This page created 11/21/2008

GPS Experiments

Cub Parking Lot - 11/20/2008

There was much discussion about GPS at our monthly robot meeting. After getting home from Perkin's it kept nagging at me. Was my problem noise from the robot? Or something else? I always seem to get better results when the GPS is connected to the laptop than when I have the GPS connected to the robot.

So in the middle of the night I decided to do some experiments. The robot was already in my car so I headed off for the local Cub grocery store. I had gotten good GPS results before in their parking lot. I pulled in to where I had done testing before. I put the GPS receiver (taped on its single-sided PC board) on top of my car and started logging with a serial terminal program. Here are the results after it ran for 20 minutes.

This has a fairly small spread and I would be real happy if the robot did this well. So I clamped the GPS on the robot and parked the robot a-parking-spot-and-a-half away. It is handy to have Robomagellan orange traffic cones in your car. You can look offical and cordon off your robot. There is also less chance of some idiot running over your robot that way. I turned it on and let it run for 10 minutues.

Now you can see why I think I have problems. I would like to see the same small spread as when the GPS was on the car. Now I need to figure out how to accomlish that. The next thing I tried was to leave the same configuration but I turned off the motors. I have a DIP switch that tells the program to NOT initialize the the PIC-Servo controller at power-up. Therefore there should be no PWM to the motor drivers and there should be no high power switching going on. I ran that for 10 minutes.

There was no real improvement there, maybe even a little worse. It may just be coincidental that it looks slightly worse. So I decided to take a shotgun approach. I unclamped the GPS and associated copper-clad board and placed them on a cardboard box about 3 feet away from the robot. I then unplugged the compass and I unplugged the power to the PIC-Servo controller board. That still leaves the gyroscope and accelerometers powered up. And the OSMC power driver boards still have power, but they shouldn't be switching. I ran that for 10 minutes.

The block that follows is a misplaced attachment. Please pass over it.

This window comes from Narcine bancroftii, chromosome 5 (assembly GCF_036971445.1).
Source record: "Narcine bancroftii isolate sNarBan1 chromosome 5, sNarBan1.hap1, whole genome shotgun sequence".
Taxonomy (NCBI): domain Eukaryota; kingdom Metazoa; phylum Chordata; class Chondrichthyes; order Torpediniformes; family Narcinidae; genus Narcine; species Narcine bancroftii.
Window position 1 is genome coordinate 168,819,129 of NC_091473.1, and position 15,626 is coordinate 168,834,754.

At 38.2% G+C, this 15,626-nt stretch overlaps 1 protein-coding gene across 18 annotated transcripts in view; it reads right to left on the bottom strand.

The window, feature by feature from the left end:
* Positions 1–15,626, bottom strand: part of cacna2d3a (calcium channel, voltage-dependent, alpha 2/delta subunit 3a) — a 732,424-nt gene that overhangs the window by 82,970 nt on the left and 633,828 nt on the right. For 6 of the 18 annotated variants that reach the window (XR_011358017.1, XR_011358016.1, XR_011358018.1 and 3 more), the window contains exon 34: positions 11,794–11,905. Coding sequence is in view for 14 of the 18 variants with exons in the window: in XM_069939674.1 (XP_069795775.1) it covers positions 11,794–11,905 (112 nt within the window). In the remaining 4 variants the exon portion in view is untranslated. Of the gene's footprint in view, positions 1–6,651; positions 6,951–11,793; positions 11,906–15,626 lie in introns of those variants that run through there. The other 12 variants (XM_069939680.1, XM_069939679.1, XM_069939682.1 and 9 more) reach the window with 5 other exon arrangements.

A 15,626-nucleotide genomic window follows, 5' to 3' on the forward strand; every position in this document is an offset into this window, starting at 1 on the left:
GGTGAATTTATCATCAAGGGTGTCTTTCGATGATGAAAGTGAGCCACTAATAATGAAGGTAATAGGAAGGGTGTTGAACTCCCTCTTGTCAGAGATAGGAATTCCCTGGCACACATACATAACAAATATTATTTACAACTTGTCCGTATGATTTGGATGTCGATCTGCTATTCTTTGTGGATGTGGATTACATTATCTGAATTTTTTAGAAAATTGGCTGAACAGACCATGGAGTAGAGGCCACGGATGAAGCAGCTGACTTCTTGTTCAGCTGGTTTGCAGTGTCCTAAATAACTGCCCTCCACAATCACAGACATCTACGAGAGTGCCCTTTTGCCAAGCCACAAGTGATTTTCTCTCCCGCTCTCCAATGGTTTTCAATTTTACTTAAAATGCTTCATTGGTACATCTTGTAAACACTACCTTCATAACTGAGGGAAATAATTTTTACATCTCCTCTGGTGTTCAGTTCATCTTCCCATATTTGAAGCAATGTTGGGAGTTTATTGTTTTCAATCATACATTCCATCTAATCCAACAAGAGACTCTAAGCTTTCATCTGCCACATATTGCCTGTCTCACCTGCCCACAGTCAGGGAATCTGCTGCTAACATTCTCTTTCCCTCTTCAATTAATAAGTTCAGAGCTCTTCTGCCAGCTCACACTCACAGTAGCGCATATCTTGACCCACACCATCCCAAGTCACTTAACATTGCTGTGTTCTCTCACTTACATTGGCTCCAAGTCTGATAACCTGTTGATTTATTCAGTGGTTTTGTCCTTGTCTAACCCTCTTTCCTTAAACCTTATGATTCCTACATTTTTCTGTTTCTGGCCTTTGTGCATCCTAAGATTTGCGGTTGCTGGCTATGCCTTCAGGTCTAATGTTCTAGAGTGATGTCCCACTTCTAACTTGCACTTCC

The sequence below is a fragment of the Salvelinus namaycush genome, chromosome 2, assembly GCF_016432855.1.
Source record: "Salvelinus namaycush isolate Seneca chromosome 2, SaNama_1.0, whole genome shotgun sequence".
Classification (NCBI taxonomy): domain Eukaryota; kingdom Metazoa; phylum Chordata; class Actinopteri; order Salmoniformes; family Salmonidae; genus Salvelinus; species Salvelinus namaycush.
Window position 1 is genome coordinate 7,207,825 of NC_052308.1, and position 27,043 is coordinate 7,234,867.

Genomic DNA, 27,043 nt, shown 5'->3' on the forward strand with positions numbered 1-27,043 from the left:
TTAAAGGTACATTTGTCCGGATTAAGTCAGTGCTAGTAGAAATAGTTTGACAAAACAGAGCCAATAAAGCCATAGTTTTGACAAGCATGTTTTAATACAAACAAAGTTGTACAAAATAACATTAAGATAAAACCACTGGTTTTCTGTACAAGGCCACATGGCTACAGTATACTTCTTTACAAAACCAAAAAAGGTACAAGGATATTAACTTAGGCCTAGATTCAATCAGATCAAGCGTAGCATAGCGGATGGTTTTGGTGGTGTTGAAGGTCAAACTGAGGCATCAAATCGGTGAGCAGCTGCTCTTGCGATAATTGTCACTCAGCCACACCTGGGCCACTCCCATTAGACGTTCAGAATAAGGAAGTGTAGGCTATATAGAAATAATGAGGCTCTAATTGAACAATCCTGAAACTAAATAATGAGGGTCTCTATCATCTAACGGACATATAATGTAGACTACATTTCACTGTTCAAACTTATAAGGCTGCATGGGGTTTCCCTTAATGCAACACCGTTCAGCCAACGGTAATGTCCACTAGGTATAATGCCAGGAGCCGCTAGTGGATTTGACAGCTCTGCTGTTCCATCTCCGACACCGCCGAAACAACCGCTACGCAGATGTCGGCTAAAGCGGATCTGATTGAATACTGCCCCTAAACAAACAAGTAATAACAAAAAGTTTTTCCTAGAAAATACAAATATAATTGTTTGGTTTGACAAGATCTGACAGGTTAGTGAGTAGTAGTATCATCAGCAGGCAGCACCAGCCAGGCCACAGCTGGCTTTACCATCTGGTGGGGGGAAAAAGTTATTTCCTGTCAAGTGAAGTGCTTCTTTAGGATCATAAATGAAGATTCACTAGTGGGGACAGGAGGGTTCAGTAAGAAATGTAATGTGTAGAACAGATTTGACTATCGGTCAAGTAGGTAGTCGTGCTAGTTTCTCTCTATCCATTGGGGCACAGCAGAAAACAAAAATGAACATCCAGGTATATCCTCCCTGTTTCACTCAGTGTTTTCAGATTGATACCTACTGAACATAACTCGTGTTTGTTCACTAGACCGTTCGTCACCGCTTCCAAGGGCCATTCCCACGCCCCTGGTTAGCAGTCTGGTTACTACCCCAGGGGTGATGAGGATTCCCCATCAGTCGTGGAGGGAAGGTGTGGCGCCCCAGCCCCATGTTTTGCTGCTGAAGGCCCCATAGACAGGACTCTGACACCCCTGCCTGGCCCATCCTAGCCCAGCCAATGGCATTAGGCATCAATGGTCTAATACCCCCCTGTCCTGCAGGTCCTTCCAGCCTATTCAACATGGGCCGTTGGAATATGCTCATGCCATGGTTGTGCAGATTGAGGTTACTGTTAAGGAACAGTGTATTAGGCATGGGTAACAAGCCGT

Now the pattern is much improved. The comparison between the laptop and the robot is a little deceptive. The laptop powers up the GPS and it has time to stabilize before I start logging. The robot applies power and immediately starts logging. So the slight splatter in the upper right corner and the resulting tail down towards the central mass is actually the GPS starting up.

So something in my shotgun approach was benifical. Either the physical separation or disabling one of the electrical devices. But I had physically moved the GPS which should have reduced radiated interfence from the robot electronics. But I still had an electrical connection which meant I could still have conducted interference. Another test I could run (if I weren't so lazy) would be to make an extension cable and move the GPS 20 feet away from the robot to reduce the radiated interence even more.

Now I wanted to remove the robot interference completely. So I left the GPS on the box but I plugged it into the laptop and left the robot power turned off. I ran that for 10 minutes.

Now I am back to a nice tight spread. But was the GPS location an issue? I clamped the GPS with its copper-clad back onto the robot where I intend to have it mounted. I left the robot powered off and I logged data with the laptop for 10 minutes.

Now I have a very small spread. Most importantly it didn't get worse which indicates that the location on the robot is not a fundamentally bad choice. (But for some reason the blob is about 8 feet to the left of where it should be.) The fact that this is the smallest spread may again be a coincidence. GPS tends to act differently depending on the time of day and the phase of the moon. ;-)

I didn't think to try one of the most important things. In that last configuration I should have run it again with the robot powered up. There would be no physical connection between the robot and the GPS. If that causes problems then it tends to indicate that my interference is radiated and not conducted.

I now have test cases that are clearly good and bad. If I can get the bad one to look like the good one then I will be much further ahead. I want to try the test case I just mentioned above. Then I want to try variuos grounding situations to see if anything gets better or worse.

At this point the copper-clad is floating and not connected to the robot frame or the GPS module. The GPS module has a ground through the data cable. The frame of the robot is not grounded to the battery. So I am hoping some combination of grounding will show marked improvement.

On to more testing...

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